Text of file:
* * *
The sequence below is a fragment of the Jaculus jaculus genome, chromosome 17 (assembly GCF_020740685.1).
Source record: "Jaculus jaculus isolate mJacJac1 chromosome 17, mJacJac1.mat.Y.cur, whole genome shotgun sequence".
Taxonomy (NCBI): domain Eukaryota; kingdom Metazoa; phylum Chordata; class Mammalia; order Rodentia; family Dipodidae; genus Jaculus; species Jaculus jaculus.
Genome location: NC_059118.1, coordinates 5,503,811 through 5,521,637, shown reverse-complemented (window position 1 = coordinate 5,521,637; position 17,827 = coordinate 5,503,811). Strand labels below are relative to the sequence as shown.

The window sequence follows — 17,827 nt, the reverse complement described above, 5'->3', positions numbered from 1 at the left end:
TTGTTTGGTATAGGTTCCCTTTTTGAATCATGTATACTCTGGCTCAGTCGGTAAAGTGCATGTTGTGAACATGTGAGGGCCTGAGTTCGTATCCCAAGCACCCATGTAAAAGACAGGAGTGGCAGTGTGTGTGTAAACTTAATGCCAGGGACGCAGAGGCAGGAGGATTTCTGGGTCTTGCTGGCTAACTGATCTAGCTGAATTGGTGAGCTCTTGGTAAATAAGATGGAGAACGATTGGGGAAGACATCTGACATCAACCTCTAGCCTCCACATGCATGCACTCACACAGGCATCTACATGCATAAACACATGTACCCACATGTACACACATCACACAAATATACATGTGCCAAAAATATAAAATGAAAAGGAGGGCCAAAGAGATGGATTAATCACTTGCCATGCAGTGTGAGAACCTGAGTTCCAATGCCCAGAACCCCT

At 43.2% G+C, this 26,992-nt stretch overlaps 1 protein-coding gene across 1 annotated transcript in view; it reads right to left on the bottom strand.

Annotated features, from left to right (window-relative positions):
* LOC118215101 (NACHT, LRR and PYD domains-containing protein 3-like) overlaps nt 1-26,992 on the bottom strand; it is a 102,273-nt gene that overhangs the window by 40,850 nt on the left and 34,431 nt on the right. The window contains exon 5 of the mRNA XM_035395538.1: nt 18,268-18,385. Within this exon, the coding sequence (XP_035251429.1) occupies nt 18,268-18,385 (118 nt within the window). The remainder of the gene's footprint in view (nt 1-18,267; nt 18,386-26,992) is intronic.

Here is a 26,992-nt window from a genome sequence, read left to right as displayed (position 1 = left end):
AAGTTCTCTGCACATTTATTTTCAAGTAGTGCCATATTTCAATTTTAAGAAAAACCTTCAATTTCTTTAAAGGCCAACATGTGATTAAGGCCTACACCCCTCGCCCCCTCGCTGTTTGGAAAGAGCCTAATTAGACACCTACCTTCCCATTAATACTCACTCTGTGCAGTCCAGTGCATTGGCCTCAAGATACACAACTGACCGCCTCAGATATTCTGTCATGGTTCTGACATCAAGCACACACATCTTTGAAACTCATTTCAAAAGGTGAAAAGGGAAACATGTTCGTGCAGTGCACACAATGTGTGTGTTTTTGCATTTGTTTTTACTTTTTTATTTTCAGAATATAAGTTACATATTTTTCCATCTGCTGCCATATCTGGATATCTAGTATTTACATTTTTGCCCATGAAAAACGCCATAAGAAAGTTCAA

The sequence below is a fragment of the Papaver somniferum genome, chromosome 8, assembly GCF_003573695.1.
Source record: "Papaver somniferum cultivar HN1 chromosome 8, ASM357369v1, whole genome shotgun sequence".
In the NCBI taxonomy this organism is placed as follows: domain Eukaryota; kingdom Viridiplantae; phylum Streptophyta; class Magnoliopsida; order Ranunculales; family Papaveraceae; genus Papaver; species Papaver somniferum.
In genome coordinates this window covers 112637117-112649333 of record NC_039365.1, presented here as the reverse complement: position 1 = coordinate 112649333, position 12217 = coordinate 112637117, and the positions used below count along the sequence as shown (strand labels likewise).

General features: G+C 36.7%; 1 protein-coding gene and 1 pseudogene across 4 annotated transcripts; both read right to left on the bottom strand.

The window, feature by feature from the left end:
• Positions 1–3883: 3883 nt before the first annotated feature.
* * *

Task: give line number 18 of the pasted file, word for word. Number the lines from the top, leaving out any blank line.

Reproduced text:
• Positions 1–3883: 3883 nt before the first annotated feature.